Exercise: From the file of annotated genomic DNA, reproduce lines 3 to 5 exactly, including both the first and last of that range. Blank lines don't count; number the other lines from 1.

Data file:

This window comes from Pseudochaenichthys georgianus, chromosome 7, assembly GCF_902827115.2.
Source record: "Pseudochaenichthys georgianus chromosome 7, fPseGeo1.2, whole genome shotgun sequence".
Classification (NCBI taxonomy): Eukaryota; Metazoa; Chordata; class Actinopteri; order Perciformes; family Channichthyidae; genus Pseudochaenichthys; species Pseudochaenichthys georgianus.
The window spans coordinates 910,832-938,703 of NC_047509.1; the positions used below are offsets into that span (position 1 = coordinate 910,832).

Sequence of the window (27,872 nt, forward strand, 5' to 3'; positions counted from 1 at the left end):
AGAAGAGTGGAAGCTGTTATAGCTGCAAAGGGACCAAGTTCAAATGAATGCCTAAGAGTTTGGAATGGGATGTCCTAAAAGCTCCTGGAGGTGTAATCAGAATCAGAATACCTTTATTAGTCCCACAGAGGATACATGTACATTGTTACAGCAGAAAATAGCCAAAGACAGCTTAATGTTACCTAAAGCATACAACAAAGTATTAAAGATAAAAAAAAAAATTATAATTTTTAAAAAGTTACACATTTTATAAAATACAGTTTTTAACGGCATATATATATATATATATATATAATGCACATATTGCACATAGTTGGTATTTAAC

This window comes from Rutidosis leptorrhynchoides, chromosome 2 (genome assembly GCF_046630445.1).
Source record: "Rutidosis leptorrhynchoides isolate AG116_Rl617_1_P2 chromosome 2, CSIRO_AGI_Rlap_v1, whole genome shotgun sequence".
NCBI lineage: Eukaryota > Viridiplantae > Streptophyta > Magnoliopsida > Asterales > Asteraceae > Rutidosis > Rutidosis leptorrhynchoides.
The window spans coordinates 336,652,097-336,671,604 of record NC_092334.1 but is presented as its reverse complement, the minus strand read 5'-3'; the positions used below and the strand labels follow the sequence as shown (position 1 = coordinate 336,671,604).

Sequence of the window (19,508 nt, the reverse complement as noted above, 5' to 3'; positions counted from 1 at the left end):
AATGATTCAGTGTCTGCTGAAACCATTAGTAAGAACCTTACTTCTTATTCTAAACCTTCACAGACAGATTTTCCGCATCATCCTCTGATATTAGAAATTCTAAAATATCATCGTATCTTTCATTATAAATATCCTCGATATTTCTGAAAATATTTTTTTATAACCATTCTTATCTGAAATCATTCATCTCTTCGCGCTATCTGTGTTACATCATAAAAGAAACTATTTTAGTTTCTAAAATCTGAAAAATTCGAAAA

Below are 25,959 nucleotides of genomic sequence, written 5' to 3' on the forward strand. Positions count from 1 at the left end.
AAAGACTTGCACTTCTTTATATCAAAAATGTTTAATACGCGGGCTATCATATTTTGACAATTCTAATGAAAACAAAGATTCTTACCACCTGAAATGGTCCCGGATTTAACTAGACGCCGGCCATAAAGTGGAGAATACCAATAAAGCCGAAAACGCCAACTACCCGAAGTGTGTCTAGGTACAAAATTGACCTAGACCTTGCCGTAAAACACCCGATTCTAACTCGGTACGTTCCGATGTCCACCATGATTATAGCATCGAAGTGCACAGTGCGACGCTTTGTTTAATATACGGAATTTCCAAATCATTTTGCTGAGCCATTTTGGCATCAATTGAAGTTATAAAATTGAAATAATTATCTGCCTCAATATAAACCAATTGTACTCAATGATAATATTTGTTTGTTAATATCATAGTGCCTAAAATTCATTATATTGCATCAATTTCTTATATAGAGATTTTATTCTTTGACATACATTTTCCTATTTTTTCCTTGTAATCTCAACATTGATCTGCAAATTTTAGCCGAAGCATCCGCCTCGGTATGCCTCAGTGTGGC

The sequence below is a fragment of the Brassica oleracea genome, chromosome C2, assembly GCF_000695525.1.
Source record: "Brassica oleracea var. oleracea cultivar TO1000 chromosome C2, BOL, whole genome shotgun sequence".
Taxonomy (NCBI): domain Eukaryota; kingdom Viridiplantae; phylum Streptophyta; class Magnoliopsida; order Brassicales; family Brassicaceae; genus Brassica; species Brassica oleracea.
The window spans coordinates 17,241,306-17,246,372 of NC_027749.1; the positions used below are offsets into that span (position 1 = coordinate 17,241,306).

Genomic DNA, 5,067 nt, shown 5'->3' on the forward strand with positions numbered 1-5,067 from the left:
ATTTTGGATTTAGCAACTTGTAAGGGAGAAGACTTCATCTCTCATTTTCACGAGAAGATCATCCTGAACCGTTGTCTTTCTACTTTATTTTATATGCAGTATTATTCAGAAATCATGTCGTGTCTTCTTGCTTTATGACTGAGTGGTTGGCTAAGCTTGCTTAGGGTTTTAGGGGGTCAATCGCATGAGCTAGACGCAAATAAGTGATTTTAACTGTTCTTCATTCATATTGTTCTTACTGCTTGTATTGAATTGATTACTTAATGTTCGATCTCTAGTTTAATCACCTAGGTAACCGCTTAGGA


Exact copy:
Classification (NCBI taxonomy): Eukaryota; Metazoa; Chordata; class Actinopteri; order Perciformes; family Channichthyidae; genus Pseudochaenichthys; species Pseudochaenichthys georgianus.
The window spans coordinates 910,832-938,703 of NC_047509.1; the positions used below are offsets into that span (position 1 = coordinate 910,832).

Sequence of the window (27,872 nt, forward strand, 5' to 3'; positions counted from 1 at the left end):